Narcolepsy is a chronic sleep disorder characterized by overwhelming daytime drowsiness and sudden attacks of sleep. People with narcolepsy often find it difficult to stay awake for long periods of time, regardless of the circumstances. Narcolepsy can cause serious disruptions in your daily routine.
Narcolepsy is a chronic condition for which there's no cure. However, medications and lifestyle changes can help you manage the symptoms.
- Excessive daytime sleepiness- People with narcolepsy fall asleep without warning, anywhere, anytime.
- Sudden loss of muscle tone- This condition, called cataplexy, can cause a number of physical changes, from slurred speech to complete weakness of most muscles, and may last for a few seconds to a few minutes.
- Sleep paralysis- People with narcolepsy often experience a temporary inability to move or speak while falling asleep or upon waking. These episodes are usually brief — lasting one or two minutes — but can be frightening.
- Hallucination- These hallucinations are called hypnagogic hallucinations if occurring as you fall asleep and hypnopompic hallucinations if occurring upon waking.
Your doctor may make a preliminary diagnosis of narcolepsy based on your excessive daytime sleepiness and sudden loss of muscle tone (cataplexy). After an initial diagnosis, your doctor may refer you to a sleep specialist for more evaluation.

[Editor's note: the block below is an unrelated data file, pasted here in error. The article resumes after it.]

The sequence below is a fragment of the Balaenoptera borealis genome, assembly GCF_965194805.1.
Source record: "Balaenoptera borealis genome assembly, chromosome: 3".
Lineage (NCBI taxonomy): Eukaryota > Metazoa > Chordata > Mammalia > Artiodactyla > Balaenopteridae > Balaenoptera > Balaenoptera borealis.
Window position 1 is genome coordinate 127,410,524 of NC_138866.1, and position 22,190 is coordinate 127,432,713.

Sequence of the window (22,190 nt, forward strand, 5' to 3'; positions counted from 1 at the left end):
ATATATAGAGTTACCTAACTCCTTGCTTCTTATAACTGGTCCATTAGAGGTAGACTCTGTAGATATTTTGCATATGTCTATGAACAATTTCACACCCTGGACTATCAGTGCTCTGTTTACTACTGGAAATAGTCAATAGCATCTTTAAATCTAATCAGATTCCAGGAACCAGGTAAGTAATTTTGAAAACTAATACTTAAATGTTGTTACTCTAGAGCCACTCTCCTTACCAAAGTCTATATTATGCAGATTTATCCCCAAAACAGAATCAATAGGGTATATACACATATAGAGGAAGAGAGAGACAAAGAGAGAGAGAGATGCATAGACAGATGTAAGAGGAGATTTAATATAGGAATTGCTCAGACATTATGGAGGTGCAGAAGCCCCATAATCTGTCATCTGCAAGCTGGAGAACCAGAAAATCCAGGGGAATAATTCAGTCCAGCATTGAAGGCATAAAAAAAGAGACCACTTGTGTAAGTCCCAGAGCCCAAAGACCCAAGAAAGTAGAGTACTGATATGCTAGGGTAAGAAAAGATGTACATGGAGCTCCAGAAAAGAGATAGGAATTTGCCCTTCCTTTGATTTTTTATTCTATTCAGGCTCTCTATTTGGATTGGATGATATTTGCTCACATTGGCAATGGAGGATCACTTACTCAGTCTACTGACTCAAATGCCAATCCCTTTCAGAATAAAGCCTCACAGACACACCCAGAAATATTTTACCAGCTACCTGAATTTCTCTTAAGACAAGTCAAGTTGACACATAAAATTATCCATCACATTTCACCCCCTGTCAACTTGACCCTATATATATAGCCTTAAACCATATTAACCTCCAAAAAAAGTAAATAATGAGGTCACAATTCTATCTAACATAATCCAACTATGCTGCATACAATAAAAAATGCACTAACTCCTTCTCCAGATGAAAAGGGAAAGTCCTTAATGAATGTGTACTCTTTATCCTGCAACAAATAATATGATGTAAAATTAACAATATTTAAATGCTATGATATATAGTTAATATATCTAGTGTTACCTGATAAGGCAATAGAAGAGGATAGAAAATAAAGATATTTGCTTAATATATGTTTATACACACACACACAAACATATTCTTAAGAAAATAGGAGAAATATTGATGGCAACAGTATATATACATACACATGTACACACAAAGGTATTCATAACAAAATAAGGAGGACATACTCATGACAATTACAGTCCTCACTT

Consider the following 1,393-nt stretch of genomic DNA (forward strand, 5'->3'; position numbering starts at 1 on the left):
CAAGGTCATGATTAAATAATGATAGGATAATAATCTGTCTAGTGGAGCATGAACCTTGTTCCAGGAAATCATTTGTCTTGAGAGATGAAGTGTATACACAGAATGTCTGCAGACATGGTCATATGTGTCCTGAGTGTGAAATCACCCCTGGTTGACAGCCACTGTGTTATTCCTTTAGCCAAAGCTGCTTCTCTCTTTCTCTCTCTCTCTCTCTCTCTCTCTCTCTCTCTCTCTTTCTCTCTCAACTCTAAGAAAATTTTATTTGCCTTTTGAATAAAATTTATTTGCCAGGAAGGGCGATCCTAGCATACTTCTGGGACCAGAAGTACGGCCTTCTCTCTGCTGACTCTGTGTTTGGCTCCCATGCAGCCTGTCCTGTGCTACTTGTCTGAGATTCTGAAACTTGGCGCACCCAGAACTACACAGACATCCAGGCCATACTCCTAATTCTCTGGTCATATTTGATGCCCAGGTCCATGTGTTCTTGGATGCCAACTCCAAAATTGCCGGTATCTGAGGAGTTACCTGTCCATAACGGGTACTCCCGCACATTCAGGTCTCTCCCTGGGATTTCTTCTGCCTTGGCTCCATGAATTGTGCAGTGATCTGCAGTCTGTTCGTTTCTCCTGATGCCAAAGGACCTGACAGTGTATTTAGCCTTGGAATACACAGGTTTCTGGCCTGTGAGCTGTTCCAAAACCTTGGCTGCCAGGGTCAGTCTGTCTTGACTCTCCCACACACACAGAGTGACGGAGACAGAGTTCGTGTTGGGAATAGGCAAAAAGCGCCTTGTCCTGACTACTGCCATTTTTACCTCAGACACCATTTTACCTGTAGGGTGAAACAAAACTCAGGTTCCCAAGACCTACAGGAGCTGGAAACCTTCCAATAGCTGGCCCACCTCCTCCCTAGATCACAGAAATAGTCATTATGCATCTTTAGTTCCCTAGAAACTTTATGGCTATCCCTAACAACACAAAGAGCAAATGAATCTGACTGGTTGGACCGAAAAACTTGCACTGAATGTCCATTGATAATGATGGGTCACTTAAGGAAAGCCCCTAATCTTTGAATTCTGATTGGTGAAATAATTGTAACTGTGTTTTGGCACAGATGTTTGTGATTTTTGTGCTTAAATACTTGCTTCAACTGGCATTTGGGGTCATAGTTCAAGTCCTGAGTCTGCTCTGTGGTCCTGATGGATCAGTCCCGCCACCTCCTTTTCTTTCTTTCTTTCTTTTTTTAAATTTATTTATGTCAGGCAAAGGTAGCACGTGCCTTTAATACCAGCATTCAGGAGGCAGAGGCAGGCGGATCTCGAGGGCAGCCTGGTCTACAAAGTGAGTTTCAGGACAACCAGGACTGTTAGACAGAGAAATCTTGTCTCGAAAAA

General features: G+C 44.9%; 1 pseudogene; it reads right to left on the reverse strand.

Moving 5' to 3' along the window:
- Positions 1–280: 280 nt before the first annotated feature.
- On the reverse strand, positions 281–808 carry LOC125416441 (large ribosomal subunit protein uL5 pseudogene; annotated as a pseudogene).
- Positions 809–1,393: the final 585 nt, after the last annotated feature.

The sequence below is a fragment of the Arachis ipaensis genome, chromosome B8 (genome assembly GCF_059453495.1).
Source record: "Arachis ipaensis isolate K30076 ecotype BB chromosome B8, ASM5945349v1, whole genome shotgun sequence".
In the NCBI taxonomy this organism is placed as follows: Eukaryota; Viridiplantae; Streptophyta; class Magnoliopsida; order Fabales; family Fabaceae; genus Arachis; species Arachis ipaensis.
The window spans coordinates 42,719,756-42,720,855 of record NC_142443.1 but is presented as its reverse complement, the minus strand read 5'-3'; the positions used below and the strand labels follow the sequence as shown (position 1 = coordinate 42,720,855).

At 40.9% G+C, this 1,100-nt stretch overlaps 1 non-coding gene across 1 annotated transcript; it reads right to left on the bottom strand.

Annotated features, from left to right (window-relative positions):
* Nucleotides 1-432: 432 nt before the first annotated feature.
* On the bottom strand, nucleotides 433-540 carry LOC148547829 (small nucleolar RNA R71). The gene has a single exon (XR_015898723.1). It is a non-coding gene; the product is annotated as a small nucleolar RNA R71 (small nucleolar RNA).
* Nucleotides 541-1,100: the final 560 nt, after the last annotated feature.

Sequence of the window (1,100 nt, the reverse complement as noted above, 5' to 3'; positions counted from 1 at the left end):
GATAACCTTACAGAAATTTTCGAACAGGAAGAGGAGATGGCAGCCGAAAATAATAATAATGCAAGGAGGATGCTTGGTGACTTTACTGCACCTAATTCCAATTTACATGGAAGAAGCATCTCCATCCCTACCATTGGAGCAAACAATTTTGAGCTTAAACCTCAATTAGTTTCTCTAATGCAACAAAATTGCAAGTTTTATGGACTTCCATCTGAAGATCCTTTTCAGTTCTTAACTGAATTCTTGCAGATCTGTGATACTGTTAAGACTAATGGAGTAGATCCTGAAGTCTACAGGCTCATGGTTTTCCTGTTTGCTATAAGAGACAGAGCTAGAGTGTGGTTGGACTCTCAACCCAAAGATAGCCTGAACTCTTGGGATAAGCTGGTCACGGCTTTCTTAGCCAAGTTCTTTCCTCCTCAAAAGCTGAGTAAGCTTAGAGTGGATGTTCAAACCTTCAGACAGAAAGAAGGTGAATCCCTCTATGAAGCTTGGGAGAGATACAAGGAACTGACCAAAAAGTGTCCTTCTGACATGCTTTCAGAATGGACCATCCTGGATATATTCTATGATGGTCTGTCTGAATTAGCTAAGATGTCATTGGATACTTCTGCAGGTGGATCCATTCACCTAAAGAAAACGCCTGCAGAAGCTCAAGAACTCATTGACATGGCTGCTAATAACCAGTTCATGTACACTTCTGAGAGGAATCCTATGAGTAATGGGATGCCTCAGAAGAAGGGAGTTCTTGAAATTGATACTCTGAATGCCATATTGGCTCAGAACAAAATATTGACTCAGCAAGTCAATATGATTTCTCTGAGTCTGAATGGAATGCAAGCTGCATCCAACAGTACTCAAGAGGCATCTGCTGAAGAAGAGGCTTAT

Formal diagnosis may require staying overnight at a sleep center, like the Torrance Memorial Sleep Disorders Center, where you undergo an in-depth analysis of your sleep by a team of specialists.
There is no cure for narcolepsy, but medications and lifestyle modifications can help you manage the symptoms.
Medications for narcolepsy include:
- Stimulants- Drugs that stimulate the central nervous system are the primary treatment to help people with narcolepsy stay awake during the day.
- Selective serotonin reuptake inhibitors (SSRIs) or serotonin and norepinephrine reuptake inhibitors (SNRIs)- Doctors often prescribe these medications, which suppress REM (rapid eye movement)sleep, to help alleviate the symptoms of cataplexy, hypnagogic hallucinations and sleep paralysis.
- Tricyclic antidepressants- These older antidepressants are effective for cataplexy
- Sodium oxybate (Xyrem)- This medication is highly effective for cataplexy. Sodium oxybate helps to improve nighttime sleep, which is often poor in narcolepsy. In high doses it may also help control daytime sleepiness. It must be taken in two doses, one at bedtime and one up to four hours later.
Lifestyle modifications are important in managing the symptoms of narcolepsy. You may benefit from these steps:
- Stick to a schedule- Go to sleep and wake up at the same time every day, including weekends.
- Take naps- Schedule short naps at regular intervals during the day. Naps of 20 minutes at strategic times during the day may be refreshing and reduce sleepiness for one to three hours. Some people may need longer naps.
- Avoid nicotine and alcohol- Using these substances, especially at night, can worsen your signs and symptoms.
- Get regular exercise- Moderate, regular exercise at least four to five hours before bedtime may help you feel more awake during the day and sleep better at night.